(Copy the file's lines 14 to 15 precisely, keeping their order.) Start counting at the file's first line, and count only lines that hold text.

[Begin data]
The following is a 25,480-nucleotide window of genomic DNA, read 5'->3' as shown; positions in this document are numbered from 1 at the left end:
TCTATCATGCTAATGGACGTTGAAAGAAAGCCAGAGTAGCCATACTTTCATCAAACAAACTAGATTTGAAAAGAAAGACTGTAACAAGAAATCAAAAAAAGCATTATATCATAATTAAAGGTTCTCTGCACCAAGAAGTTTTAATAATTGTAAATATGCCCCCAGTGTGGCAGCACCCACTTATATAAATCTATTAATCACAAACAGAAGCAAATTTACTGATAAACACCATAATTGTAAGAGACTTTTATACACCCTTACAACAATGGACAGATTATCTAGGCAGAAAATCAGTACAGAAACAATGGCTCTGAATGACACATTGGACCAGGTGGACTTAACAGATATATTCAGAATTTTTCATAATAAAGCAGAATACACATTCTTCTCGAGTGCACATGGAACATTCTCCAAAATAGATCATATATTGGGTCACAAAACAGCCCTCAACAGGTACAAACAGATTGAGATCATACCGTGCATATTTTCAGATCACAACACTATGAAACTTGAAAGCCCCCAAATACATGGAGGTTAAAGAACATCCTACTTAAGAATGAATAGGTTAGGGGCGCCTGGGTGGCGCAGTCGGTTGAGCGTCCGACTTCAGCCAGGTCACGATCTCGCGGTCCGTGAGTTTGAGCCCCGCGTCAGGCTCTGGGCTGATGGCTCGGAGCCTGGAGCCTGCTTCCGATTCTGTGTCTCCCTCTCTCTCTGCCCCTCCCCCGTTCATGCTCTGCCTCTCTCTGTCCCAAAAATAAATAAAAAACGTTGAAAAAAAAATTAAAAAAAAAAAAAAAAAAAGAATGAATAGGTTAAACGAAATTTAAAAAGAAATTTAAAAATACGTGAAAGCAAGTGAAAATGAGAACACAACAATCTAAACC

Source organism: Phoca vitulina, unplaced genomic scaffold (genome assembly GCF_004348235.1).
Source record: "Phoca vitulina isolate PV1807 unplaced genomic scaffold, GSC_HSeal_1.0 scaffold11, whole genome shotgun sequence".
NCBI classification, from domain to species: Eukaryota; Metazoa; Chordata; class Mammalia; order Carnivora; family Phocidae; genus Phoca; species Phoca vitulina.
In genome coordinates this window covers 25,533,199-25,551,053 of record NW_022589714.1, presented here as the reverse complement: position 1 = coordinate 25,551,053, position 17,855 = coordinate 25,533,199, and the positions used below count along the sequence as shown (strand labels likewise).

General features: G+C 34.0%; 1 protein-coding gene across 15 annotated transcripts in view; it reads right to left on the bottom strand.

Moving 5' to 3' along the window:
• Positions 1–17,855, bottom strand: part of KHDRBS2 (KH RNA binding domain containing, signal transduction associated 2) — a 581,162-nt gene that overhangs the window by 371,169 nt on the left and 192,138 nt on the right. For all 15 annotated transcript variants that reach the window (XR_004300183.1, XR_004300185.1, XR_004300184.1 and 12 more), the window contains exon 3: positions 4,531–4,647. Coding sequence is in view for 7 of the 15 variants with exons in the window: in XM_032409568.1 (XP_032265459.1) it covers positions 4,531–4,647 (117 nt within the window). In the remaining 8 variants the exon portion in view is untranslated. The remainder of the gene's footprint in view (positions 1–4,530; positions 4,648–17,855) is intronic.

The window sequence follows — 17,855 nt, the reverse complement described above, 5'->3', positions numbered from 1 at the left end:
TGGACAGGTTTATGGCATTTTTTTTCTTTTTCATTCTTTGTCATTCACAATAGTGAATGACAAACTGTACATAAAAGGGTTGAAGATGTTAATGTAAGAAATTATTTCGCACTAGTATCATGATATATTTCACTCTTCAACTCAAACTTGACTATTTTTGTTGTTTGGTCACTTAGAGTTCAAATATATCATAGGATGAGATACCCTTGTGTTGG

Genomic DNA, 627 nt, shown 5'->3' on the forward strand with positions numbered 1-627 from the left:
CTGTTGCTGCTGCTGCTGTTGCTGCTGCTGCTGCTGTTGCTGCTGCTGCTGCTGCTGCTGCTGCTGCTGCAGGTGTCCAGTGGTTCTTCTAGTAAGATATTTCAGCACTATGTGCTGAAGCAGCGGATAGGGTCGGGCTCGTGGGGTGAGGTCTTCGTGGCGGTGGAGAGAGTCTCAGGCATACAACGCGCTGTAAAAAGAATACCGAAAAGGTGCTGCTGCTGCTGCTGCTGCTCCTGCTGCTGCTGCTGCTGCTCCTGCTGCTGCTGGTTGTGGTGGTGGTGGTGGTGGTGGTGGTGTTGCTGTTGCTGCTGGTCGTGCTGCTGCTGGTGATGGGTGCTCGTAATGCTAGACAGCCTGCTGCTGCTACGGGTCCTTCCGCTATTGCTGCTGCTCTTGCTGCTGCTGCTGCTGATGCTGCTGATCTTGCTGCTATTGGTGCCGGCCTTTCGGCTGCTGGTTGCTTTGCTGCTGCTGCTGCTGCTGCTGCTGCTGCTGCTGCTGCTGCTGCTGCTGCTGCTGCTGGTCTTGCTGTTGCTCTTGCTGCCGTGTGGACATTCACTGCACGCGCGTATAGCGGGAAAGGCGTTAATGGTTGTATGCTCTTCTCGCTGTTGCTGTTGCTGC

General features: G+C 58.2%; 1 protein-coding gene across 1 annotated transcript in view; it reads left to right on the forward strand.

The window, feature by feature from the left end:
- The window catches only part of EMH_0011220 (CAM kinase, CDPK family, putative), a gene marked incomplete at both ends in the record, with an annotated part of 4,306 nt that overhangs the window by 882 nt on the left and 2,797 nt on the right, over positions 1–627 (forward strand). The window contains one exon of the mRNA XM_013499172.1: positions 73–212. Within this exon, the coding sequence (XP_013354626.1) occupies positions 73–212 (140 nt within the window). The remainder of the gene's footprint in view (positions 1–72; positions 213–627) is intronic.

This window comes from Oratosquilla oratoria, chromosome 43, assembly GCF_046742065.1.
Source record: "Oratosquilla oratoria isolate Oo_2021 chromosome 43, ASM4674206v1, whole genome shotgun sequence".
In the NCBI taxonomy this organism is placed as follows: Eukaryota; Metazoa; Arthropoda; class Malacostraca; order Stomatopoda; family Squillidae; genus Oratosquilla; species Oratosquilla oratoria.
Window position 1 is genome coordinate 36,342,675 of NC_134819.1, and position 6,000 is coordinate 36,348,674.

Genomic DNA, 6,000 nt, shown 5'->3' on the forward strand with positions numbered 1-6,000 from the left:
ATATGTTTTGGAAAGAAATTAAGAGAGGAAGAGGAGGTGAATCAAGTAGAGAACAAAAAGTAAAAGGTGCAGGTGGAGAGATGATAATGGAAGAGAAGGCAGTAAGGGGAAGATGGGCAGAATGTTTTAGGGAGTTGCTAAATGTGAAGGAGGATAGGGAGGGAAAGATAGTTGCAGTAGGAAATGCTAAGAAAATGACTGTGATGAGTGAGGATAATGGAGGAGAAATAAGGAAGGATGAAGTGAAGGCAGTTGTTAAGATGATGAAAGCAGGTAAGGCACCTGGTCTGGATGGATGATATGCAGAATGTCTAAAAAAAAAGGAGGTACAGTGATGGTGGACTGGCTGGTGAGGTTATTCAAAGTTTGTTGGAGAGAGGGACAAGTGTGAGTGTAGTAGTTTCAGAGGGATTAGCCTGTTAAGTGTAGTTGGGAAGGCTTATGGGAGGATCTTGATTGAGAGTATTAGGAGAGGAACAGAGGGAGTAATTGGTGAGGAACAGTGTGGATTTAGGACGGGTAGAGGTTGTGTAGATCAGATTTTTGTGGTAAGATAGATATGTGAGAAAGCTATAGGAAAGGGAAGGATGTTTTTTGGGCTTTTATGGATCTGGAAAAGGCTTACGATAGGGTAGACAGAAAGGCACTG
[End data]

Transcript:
General features: G+C 58.2%; 1 protein-coding gene across 1 annotated transcript in view; it reads left to right on the forward strand.

The window, feature by feature from the left end: